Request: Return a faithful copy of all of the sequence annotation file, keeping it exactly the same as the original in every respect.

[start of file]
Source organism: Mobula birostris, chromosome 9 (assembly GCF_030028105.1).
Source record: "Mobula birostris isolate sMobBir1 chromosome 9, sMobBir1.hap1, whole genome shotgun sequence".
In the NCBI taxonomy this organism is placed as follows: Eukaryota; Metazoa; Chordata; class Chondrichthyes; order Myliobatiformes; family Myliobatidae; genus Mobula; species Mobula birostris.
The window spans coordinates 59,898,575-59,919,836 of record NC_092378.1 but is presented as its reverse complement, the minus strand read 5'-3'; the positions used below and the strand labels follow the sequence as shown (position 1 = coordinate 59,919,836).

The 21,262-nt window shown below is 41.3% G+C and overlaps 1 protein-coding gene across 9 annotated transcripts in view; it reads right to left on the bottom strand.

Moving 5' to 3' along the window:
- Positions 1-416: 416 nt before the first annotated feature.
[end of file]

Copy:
Source organism: Mobula birostris, chromosome 9 (assembly GCF_030028105.1).
Source record: "Mobula birostris isolate sMobBir1 chromosome 9, sMobBir1.hap1, whole genome shotgun sequence".
In the NCBI taxonomy this organism is placed as follows: Eukaryota; Metazoa; Chordata; class Chondrichthyes; order Myliobatiformes; family Myliobatidae; genus Mobula; species Mobula birostris.
The window spans coordinates 59,898,575-59,919,836 of record NC_092378.1 but is presented as its reverse complement, the minus strand read 5'-3'; the positions used below and the strand labels follow the sequence as shown (position 1 = coordinate 59,919,836).

The 21,262-nt window shown below is 41.3% G+C and overlaps 1 protein-coding gene across 9 annotated transcripts in view; it reads right to left on the bottom strand.

Moving 5' to 3' along the window:
- Positions 1-416: 416 nt before the first annotated feature.